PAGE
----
The Hells Angels call it "the power of the patch."
And when a Winnipeg man raised the ire of a full-patch member of the outlaw motorcycle gang, he wasn’t just risking a beating, he was tarnishing the reputation of a world-wide, aggressively protected brand, jurors were told this week.
"The Hells Angels cultivate a reputation for violence," gang expert Alain Belleau of the Quebec Provincial Police testified Thursday. "They are promoting the image of violence so they prevent anyone from going against them because everyone knows they will use violence if needed."
Jack Shore, 68, a full-patch member of the Winnipeg Hells Angels chapter since its inception in 2001, "prospect" Dylan Hutchinson, 24, and low-rung "hangaround" David Saunders, 47, are on trial, charged with breaking and entering with intent to commit assault and breaking and entering with intent to commit an indictable offence in support of a criminal organization.
The three men were arrested Jan. 5, 2019, after they showed up at an Inglewood Street home wearing gang vests and shirts and allegedly tried to force their way inside.
Court has heard a resident of the house, Richard Wonder, had been communicating with a woman over Facebook for sex when the woman, Shore’s then-girlfriend, told him to stop harassing her. Wonder and Shore then exchanged a series of heated text messages before Shore and his two co-accused drove up to the house two hours later.
The men only entered a front porch and a laundry room at the back of the house before police arrived, jurors were told. No one was hurt.
Prosecutors, in a rarely heard argument, say Shore, Hutchinson and Saunders wore their gang colours in a clear act of intimidation and, by extension, in support of committing an offence for a criminal organization, the Hells Angels.
"Those symbols and patches they were wearing, they carry a meaning, and we say those symbols are intended to instill intimidation and inspire fear," Crown attorney Neil Steen told jurors in an opening address Monday.
"Even when they are not engaged in illegal activities they still derive the benefit from the ‘power of the patch,’" Steen said. "It sends a message that if you disrespect a member you will face severe consequences, and that benefits the organization by creating an atmosphere in which members can operate with impunity."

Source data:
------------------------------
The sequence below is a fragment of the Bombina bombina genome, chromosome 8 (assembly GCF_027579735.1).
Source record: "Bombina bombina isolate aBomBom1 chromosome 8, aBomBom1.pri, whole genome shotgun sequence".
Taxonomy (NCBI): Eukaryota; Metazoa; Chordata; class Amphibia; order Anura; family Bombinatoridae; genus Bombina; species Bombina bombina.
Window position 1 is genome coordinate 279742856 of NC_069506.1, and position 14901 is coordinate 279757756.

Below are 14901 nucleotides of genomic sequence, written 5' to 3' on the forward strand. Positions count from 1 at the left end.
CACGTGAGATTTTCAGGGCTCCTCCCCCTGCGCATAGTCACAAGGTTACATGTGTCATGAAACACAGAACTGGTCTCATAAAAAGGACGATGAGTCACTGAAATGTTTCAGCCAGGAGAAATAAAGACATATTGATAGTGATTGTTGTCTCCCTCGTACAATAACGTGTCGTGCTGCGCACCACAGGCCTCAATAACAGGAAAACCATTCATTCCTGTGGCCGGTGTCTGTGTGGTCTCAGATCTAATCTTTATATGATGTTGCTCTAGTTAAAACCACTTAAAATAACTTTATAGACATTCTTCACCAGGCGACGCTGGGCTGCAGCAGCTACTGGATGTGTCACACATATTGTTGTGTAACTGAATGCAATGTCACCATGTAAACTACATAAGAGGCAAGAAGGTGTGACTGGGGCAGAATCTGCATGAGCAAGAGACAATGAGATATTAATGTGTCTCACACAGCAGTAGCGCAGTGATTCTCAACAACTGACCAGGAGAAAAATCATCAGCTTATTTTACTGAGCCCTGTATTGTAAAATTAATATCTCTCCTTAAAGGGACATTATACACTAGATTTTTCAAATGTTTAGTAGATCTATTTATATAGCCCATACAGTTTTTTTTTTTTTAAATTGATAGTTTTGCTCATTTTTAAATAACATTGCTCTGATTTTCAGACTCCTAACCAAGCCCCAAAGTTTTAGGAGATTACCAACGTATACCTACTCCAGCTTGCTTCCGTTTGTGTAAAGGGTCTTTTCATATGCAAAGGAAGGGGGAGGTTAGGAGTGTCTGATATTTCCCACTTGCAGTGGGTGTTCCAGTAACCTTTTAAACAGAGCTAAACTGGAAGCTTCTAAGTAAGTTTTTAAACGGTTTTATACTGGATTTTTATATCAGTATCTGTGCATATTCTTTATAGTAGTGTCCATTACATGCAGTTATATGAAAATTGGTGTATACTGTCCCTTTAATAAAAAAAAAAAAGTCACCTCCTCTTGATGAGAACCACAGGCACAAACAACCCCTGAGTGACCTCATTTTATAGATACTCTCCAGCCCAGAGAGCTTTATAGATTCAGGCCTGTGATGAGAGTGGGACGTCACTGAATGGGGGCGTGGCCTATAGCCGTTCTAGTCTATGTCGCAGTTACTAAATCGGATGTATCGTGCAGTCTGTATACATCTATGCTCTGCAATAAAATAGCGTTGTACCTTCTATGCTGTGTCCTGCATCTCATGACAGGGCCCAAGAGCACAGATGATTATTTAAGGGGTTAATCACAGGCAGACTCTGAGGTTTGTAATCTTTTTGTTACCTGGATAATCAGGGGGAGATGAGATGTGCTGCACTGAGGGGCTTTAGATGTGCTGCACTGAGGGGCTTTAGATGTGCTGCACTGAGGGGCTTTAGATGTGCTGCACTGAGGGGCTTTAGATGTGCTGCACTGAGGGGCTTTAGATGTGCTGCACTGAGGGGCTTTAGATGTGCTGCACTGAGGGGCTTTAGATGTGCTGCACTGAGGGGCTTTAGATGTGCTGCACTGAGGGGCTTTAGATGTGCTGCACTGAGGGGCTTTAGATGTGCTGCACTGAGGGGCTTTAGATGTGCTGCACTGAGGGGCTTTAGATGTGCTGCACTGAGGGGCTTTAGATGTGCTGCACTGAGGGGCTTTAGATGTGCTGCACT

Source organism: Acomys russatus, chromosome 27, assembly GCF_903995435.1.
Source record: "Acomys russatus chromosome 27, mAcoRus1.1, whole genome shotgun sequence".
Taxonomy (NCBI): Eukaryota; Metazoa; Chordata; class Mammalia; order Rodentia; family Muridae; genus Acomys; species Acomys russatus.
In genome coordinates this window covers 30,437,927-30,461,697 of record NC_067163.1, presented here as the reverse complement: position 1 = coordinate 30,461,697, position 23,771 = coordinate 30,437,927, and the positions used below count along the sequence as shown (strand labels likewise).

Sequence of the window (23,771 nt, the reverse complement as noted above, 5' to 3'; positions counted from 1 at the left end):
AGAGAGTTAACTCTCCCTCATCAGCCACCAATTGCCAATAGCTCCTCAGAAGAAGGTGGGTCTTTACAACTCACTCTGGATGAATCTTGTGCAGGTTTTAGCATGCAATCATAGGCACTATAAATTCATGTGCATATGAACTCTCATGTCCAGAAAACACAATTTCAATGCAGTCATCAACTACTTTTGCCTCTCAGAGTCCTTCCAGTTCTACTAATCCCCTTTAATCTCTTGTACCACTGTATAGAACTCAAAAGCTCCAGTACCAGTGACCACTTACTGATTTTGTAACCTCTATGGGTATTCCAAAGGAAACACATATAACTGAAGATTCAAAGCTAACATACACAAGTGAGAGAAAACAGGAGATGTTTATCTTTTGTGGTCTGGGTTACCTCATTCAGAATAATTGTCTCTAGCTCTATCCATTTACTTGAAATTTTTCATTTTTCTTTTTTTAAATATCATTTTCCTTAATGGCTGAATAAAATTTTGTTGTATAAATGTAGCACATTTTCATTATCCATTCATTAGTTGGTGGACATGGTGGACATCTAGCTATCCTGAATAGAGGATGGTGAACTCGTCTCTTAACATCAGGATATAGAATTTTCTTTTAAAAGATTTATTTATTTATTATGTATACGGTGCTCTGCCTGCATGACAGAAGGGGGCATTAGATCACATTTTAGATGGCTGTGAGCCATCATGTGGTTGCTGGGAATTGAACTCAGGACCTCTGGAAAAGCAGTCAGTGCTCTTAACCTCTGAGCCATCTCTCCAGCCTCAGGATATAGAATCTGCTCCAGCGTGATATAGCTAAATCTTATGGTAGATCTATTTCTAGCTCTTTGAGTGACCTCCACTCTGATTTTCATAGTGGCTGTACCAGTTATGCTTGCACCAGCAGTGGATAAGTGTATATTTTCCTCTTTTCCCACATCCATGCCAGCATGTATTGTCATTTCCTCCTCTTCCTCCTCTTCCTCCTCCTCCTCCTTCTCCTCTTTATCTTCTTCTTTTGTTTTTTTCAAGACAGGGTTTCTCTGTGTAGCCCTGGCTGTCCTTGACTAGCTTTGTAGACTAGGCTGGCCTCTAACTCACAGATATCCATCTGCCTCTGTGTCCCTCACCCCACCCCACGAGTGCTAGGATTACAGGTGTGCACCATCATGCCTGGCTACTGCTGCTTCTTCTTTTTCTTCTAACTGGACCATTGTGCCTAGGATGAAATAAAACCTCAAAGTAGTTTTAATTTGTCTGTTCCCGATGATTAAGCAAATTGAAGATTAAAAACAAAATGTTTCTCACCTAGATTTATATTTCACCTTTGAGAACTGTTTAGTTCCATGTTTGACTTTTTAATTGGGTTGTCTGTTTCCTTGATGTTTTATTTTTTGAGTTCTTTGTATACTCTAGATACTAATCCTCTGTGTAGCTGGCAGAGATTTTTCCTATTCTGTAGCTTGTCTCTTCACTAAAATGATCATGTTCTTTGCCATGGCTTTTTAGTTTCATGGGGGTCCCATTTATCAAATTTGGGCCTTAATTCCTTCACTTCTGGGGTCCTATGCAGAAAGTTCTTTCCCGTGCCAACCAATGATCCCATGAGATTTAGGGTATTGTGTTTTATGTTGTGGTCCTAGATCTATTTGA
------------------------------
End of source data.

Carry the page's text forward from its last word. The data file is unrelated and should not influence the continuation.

Wonder, who lived in the house with his disabled girlfriend, said he did not know Shore before receiving a threatening Facebook message from him.
"He started by saying, ‘Stay away from (his girlfriend) or else I’m going to come down there and tune you up or possibly kill you,’" he said.
"I was like, ‘Bring it on, I’m not afraid… I didn’t know who he was or his friends. I didn’t care if they came down with weapons or guns. I had my baseball bat and my uncle’s sawed-off shotgun."
In a video police statement played for jurors Wednesday, Shore downplayed the fact he was wearing his Hells Angels vest when he arrived at the house, saying he only wanted to talk to Wonder, not intimidate him.
"I wear my vest wherever I go, man," Shore told investigators. "I didn’t go there to do anything wrong to the guy... I’ve been wearing my f---ing jacket for 20 years."
But the Hells Angels vest, and in particular the death head and wings logo that adorns it, is more than just a piece of clothing, it’s a symbol of their power and reputation, and the motorcycle gang will go to great lengths to protect it, Belleau said.
"It’s not just a jacket," he said. "Everywhere in the world where we have outlaw motorcycle clubs, people have died for those colours... You cannot disrespect that. It’s a symbol of the organization."
Around the world, the Hells Angels have taken measures both legal, including court action, and illegal to prevent infringement on their trademarked logo, Belleau said. In one recent Ontario incident, police arrested two men after they plotted to burn a death head tattoo from the thigh of a man who was not a member of the Hells Angels.
"They are going to protect the logo at all costs," he said. "It’s the foundation of the Hells Angels."
Someone once said a journalist is just a reporter in a good suit. Dean Pritchard doesn’t own a good suit. But he knows a good lawsuit.